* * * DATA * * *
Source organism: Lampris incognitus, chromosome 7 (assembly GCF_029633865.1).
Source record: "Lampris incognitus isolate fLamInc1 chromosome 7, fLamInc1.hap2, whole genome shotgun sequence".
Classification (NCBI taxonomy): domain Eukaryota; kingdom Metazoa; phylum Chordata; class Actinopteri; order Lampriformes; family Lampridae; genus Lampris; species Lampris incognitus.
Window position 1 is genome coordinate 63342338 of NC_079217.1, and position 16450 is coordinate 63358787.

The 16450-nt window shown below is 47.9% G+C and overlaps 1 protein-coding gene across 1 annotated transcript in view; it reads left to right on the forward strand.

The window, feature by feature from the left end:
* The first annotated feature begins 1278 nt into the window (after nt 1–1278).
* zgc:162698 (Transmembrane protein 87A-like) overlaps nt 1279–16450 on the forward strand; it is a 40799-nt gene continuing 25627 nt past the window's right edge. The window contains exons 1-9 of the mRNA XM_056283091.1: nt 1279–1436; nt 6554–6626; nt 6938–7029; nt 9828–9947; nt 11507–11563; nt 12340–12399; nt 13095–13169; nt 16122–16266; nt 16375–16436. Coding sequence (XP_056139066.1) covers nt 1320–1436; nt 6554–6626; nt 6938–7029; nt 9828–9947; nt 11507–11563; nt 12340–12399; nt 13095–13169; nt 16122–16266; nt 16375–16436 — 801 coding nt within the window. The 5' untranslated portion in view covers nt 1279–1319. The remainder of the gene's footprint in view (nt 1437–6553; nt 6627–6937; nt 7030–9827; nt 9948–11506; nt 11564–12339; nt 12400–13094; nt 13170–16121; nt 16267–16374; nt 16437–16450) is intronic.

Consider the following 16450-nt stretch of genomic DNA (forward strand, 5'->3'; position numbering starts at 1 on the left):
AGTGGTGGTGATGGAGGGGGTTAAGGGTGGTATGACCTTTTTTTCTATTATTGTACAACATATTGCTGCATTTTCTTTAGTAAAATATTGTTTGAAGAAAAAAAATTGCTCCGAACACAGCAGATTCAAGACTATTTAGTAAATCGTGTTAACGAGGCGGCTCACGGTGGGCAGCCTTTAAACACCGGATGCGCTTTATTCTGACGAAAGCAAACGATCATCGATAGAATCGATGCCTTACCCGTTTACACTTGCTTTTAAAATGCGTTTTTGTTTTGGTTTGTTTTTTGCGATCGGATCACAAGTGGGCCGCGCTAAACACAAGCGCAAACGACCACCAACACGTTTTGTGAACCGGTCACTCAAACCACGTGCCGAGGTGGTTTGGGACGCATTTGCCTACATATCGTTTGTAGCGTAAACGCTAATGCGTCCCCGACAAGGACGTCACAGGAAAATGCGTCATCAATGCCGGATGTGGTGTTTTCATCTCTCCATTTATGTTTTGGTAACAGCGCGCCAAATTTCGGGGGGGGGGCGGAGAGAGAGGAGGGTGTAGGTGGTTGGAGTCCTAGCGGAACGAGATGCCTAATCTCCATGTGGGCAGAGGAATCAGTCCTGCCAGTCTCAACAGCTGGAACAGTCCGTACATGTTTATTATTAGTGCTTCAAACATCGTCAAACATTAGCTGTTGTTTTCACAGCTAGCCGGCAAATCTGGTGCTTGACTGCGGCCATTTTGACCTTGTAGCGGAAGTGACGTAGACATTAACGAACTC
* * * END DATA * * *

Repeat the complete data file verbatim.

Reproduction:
Source organism: Lampris incognitus, chromosome 7 (assembly GCF_029633865.1).
Source record: "Lampris incognitus isolate fLamInc1 chromosome 7, fLamInc1.hap2, whole genome shotgun sequence".
Classification (NCBI taxonomy): domain Eukaryota; kingdom Metazoa; phylum Chordata; class Actinopteri; order Lampriformes; family Lampridae; genus Lampris; species Lampris incognitus.
Window position 1 is genome coordinate 63342338 of NC_079217.1, and position 16450 is coordinate 63358787.

The 16450-nt window shown below is 47.9% G+C and overlaps 1 protein-coding gene across 1 annotated transcript in view; it reads left to right on the forward strand.

The window, feature by feature from the left end:
* The first annotated feature begins 1278 nt into the window (after nt 1–1278).
* zgc:162698 (Transmembrane protein 87A-like) overlaps nt 1279–16450 on the forward strand; it is a 40799-nt gene continuing 25627 nt past the window's right edge. The window contains exons 1-9 of the mRNA XM_056283091.1: nt 1279–1436; nt 6554–6626; nt 6938–7029; nt 9828–9947; nt 11507–11563; nt 12340–12399; nt 13095–13169; nt 16122–16266; nt 16375–16436. Coding sequence (XP_056139066.1) covers nt 1320–1436; nt 6554–6626; nt 6938–7029; nt 9828–9947; nt 11507–11563; nt 12340–12399; nt 13095–13169; nt 16122–16266; nt 16375–16436 — 801 coding nt within the window. The 5' untranslated portion in view covers nt 1279–1319. The remainder of the gene's footprint in view (nt 1437–6553; nt 6627–6937; nt 7030–9827; nt 9948–11506; nt 11564–12339; nt 12400–13094; nt 13170–16121; nt 16267–16374; nt 16437–16450) is intronic.

Consider the following 16450-nt stretch of genomic DNA (forward strand, 5'->3'; position numbering starts at 1 on the left):
AGTGGTGGTGATGGAGGGGGTTAAGGGTGGTATGACCTTTTTTTCTATTATTGTACAACATATTGCTGCATTTTCTTTAGTAAAATATTGTTTGAAGAAAAAAAATTGCTCCGAACACAGCAGATTCAAGACTATTTAGTAAATCGTGTTAACGAGGCGGCTCACGGTGGGCAGCCTTTAAACACCGGATGCGCTTTATTCTGACGAAAGCAAACGATCATCGATAGAATCGATGCCTTACCCGTTTACACTTGCTTTTAAAATGCGTTTTTGTTTTGGTTTGTTTTTTGCGATCGGATCACAAGTGGGCCGCGCTAAACACAAGCGCAAACGACCACCAACACGTTTTGTGAACCGGTCACTCAAACCACGTGCCGAGGTGGTTTGGGACGCATTTGCCTACATATCGTTTGTAGCGTAAACGCTAATGCGTCCCCGACAAGGACGTCACAGGAAAATGCGTCATCAATGCCGGATGTGGTGTTTTCATCTCTCCATTTATGTTTTGGTAACAGCGCGCCAAATTTCGGGGGGGGGGCGGAGAGAGAGGAGGGTGTAGGTGGTTGGAGTCCTAGCGGAACGAGATGCCTAATCTCCATGTGGGCAGAGGAATCAGTCCTGCCAGTCTCAACAGCTGGAACAGTCCGTACATGTTTATTATTAGTGCTTCAAACATCGTCAAACATTAGCTGTTGTTTTCACAGCTAGCCGGCAAATCTGGTGCTTGACTGCGGCCATTTTGACCTTGTAGCGGAAGTGACGTAGACATTAACGAACTC